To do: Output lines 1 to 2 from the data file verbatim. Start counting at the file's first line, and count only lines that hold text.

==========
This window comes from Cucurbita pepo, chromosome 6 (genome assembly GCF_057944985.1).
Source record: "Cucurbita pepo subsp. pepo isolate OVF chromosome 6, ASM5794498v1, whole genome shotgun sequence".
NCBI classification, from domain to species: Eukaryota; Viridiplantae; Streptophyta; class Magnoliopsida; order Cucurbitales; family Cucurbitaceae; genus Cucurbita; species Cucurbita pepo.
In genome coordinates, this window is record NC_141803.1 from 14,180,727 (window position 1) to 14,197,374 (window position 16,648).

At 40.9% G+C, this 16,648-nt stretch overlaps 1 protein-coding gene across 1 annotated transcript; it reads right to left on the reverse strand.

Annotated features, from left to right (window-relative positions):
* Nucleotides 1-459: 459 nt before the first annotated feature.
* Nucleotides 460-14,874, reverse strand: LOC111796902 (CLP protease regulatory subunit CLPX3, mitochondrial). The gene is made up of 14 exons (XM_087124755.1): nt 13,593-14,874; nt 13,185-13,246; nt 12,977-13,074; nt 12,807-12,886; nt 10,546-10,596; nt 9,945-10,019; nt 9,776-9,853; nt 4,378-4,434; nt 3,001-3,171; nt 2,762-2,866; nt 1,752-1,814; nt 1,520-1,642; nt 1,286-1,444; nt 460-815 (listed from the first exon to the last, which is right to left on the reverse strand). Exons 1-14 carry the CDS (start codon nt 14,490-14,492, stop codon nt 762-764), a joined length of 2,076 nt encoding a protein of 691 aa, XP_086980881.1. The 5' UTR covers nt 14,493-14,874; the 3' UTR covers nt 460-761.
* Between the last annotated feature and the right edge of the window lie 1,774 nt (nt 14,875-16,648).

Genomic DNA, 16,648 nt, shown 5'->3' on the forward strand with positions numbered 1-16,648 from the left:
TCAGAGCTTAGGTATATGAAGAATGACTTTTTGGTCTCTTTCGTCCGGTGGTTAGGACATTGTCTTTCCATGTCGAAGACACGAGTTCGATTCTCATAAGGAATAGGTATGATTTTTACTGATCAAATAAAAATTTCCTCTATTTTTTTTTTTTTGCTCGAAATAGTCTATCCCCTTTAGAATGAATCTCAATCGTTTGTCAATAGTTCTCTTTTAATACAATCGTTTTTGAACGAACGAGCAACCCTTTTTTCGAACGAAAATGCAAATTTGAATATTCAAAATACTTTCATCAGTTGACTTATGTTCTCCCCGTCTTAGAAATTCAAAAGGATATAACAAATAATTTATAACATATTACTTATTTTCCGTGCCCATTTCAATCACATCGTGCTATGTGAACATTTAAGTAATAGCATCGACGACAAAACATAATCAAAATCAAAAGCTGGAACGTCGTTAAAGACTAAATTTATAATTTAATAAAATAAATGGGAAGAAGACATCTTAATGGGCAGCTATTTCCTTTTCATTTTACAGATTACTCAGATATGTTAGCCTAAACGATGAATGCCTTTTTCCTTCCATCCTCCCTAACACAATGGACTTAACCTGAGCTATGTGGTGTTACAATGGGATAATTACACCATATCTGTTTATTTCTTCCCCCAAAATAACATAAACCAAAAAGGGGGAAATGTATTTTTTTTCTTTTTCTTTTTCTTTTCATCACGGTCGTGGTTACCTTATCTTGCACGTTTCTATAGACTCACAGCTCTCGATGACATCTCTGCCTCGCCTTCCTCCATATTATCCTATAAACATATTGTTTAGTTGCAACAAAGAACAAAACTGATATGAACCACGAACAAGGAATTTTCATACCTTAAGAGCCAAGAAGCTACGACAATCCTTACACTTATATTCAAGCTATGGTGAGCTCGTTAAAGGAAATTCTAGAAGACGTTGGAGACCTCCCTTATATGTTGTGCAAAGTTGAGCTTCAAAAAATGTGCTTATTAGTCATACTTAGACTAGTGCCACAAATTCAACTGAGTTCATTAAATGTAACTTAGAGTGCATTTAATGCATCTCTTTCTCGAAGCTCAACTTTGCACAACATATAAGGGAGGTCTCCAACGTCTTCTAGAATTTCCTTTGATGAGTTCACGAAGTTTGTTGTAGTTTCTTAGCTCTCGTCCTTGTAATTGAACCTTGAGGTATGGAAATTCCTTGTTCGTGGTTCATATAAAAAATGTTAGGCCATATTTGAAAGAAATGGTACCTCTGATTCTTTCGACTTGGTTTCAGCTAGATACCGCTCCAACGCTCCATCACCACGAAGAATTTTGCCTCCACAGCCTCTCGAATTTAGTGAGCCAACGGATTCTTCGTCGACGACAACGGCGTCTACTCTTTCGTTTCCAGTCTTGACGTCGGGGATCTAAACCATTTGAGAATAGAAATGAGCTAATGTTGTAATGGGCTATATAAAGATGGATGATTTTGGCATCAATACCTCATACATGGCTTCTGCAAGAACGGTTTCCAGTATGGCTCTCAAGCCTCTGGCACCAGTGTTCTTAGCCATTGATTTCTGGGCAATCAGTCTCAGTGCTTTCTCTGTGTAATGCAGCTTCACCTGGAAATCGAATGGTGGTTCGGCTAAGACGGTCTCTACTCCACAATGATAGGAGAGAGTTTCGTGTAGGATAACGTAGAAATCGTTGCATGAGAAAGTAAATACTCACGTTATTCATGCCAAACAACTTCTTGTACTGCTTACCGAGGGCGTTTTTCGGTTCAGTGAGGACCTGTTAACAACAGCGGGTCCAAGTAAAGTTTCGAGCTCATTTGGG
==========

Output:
This window comes from Cucurbita pepo, chromosome 6 (genome assembly GCF_057944985.1).
Source record: "Cucurbita pepo subsp. pepo isolate OVF chromosome 6, ASM5794498v1, whole genome shotgun sequence".